Brad DeLong and Barry Eichengreen have a really nice piece on the lessons today’s policy makers might usefully draw from the work of the great Charles Kindleberger.
It prompted the following two thoughts on my part, neither of which is perhaps relevant to Kindleberger.
The first is that the extremes are gaining in Europe because centrist parties are offering voters no meaningful choices. Pasok and ND are an egregious example, but the same is true in all the other programme countries, and to a lesser extent in other countries as well. So if you want to vote against the status quo policies, you have no alternative but to vote for Syriza, or whomever.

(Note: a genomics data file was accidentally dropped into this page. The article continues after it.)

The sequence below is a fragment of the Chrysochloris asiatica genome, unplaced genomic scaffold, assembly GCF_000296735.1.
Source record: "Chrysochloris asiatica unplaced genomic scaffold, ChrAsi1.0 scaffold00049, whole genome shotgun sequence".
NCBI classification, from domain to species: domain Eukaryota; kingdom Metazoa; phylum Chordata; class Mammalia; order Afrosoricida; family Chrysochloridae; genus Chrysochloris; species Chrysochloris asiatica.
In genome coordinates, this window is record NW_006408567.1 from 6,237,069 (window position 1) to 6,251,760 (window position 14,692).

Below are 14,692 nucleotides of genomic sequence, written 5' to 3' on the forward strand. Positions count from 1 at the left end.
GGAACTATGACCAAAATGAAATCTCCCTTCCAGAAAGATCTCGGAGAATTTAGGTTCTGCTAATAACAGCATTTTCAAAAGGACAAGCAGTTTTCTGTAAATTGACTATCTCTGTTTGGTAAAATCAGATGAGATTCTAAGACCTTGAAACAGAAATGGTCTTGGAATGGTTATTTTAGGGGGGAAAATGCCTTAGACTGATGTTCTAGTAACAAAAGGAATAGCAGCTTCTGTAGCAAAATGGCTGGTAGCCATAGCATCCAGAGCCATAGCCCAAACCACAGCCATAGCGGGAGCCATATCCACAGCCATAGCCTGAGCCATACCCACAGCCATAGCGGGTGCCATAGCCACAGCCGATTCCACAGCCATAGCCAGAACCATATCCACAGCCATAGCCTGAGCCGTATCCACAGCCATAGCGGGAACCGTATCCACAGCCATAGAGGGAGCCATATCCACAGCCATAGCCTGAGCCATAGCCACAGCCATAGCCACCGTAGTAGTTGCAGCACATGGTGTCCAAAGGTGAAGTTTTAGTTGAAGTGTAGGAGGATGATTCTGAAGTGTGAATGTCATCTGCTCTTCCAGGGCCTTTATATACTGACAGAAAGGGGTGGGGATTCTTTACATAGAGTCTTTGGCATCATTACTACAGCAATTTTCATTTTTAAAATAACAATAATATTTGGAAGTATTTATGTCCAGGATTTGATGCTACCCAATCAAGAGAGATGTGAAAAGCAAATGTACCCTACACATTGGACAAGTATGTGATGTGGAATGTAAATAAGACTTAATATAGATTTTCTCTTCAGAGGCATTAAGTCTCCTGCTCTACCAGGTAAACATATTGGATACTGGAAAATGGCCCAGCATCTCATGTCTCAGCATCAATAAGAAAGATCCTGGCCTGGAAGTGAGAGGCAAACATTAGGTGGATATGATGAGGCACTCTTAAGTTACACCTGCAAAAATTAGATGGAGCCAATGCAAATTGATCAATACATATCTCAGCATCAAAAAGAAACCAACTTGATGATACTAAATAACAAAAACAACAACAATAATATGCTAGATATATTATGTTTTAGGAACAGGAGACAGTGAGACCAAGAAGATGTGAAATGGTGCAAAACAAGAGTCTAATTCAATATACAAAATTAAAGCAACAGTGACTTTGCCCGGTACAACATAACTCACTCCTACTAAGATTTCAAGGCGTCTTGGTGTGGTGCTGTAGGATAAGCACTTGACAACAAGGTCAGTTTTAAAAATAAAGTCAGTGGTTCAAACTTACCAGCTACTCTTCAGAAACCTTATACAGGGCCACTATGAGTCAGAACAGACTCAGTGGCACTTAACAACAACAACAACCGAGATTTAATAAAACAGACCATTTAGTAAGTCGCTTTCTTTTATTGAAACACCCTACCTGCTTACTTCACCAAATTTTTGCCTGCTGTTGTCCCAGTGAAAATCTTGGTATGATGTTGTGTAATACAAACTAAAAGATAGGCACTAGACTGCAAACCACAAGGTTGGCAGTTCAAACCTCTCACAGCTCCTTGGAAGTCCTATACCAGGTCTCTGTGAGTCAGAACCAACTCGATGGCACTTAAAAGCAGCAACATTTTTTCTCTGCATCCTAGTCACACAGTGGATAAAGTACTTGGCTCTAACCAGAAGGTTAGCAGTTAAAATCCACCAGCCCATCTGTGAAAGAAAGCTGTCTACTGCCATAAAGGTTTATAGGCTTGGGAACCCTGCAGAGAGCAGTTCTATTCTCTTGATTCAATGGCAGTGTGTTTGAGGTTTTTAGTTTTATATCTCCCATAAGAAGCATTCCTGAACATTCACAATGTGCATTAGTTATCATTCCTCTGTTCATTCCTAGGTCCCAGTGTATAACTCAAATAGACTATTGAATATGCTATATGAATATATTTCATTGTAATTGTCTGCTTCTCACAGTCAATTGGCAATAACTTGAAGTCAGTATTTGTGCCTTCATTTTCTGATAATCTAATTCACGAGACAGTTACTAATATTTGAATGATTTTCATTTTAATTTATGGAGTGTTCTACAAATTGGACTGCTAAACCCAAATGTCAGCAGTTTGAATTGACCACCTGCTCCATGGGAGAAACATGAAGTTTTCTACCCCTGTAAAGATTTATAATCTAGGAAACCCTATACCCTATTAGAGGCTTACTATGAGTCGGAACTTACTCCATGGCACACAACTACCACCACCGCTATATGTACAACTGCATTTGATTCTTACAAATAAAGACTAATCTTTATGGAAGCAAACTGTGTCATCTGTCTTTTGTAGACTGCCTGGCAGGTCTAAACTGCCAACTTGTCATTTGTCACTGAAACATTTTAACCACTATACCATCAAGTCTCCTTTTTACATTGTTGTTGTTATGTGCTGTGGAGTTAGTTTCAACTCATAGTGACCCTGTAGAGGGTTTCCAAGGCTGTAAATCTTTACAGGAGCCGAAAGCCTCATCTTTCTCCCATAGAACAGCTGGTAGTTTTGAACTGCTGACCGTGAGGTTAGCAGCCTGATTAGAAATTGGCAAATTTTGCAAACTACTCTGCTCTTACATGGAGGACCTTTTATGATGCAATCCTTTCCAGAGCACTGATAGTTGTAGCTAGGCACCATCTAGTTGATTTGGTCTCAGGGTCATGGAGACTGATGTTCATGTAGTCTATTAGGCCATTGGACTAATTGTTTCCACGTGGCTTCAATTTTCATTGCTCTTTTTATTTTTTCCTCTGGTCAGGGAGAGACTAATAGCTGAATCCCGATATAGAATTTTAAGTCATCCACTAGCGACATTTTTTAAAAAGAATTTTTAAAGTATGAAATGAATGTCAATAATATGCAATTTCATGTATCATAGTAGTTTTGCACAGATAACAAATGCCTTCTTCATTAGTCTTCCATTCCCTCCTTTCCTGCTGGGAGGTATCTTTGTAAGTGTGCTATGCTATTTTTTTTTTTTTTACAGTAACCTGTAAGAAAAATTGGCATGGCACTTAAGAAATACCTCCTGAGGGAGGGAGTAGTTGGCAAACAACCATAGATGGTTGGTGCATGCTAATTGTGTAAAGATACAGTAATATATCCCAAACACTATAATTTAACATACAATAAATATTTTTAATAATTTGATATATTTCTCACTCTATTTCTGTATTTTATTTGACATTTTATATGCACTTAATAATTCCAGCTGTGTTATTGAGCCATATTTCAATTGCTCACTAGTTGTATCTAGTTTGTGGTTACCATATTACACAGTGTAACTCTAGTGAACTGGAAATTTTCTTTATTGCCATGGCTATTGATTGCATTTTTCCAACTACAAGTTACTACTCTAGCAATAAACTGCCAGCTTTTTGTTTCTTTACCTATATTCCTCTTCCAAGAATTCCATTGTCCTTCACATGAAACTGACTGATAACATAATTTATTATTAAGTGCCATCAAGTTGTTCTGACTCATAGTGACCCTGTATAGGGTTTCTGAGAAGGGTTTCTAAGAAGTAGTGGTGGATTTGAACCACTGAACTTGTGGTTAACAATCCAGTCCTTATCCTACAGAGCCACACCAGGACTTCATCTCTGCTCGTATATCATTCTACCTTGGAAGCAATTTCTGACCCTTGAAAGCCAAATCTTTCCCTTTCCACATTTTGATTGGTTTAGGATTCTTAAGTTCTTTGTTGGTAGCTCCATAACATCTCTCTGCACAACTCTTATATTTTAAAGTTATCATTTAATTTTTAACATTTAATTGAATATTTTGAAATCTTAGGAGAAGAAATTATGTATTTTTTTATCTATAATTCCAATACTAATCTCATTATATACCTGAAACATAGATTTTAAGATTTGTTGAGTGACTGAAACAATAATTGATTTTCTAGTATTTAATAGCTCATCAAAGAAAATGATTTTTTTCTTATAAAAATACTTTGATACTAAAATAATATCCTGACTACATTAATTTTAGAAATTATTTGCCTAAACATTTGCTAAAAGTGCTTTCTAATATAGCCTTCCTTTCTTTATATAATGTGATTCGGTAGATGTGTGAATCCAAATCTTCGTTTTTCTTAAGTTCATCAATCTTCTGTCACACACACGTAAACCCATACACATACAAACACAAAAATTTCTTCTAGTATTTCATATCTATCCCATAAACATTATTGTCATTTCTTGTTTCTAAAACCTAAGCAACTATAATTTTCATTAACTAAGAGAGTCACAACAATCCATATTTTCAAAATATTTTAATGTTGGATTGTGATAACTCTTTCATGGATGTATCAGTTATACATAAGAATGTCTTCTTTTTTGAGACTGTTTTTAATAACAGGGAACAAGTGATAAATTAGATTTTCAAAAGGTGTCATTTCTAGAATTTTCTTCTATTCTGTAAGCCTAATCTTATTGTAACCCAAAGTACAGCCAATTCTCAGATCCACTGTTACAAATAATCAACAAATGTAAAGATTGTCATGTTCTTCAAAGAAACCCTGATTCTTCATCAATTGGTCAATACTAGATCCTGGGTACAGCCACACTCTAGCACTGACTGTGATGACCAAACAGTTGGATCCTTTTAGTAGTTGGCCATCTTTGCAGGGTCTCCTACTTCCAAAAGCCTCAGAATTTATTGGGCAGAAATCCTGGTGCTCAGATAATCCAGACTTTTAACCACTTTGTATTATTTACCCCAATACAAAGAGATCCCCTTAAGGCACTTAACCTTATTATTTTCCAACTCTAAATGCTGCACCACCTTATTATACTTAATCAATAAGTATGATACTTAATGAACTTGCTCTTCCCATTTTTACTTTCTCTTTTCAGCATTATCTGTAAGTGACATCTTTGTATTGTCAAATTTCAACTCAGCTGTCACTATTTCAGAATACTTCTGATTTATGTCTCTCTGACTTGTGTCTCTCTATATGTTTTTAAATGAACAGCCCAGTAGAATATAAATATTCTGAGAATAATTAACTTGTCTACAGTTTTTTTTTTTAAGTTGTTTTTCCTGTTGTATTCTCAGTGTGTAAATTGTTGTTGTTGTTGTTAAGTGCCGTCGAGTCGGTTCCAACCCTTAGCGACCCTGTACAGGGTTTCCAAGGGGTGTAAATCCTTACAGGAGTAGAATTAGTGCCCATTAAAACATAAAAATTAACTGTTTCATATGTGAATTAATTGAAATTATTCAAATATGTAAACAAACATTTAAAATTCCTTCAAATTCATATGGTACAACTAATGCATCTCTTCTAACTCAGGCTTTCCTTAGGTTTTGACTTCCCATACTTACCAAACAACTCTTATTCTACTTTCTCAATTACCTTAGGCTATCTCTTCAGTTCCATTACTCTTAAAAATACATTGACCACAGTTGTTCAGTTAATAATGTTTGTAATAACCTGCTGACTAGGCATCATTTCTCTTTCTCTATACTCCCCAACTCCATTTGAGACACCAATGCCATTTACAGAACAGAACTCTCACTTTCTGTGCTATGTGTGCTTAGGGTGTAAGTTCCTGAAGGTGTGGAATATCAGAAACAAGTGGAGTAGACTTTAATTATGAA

Second, right now in Europe, support for international institutions means, de facto, support for the current policy mix, just as being an internationalist in the interwar period, in too many cases, meant support for gold. And this is killing support for the very international institutions that, as Brad and Barry say, are in principle a solution to the crisis.
Update: Brad has a great response to this post here
. Read it.